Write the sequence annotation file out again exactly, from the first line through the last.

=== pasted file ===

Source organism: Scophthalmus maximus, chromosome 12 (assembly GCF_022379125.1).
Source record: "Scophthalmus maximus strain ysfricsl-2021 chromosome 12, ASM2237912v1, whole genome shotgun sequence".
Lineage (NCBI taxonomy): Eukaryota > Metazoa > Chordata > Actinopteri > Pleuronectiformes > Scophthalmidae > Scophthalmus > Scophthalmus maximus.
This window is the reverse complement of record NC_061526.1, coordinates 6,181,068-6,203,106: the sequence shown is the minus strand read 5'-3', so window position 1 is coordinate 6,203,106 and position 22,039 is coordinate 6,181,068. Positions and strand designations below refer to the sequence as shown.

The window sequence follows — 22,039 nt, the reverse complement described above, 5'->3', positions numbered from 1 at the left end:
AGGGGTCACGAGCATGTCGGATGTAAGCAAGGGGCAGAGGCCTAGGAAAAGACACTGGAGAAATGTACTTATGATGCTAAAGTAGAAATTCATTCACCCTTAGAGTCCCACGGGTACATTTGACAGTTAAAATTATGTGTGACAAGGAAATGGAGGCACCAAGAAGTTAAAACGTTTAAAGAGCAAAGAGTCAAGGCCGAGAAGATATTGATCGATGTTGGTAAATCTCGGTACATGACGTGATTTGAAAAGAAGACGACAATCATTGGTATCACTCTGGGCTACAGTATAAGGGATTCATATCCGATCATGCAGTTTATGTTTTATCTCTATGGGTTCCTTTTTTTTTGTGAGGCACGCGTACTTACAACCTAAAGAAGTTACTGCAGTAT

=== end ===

Source organism: Scophthalmus maximus, chromosome 12 (assembly GCF_022379125.1).
Source record: "Scophthalmus maximus strain ysfricsl-2021 chromosome 12, ASM2237912v1, whole genome shotgun sequence".
Lineage (NCBI taxonomy): Eukaryota > Metazoa > Chordata > Actinopteri > Pleuronectiformes > Scophthalmidae > Scophthalmus > Scophthalmus maximus.
This window is the reverse complement of record NC_061526.1, coordinates 6,181,068-6,203,106: the sequence shown is the minus strand read 5'-3', so window position 1 is coordinate 6,203,106 and position 22,039 is coordinate 6,181,068. Positions and strand designations below refer to the sequence as shown.

The window sequence follows — 22,039 nt, the reverse complement described above, 5'->3', positions numbered from 1 at the left end:
AGGGGTCACGAGCATGTCGGATGTAAGCAAGGGGCAGAGGCCTAGGAAAAGACACTGGAGAAATGTACTTATGATGCTAAAGTAGAAATTCATTCACCCTTAGAGTCCCACGGGTACATTTGACAGTTAAAATTATGTGTGACAAGGAAATGGAGGCACCAAGAAGTTAAAACGTTTAAAGAGCAAAGAGTCAAGGCCGAGAAGATATTGATCGATGTTGGTAAATCTCGGTACATGACGTGATTTGAAAAGAAGACGACAATCATTGGTATCACTCTGGGCTACAGTATAAGGGATTCATATCCGATCATGCAGTTTATGTTTTATCTCTATGGGTTCCTTTTTTTTTGTGAGGCACGCGTACTTACAACCTAAAGAAGTTACTGCAGTAT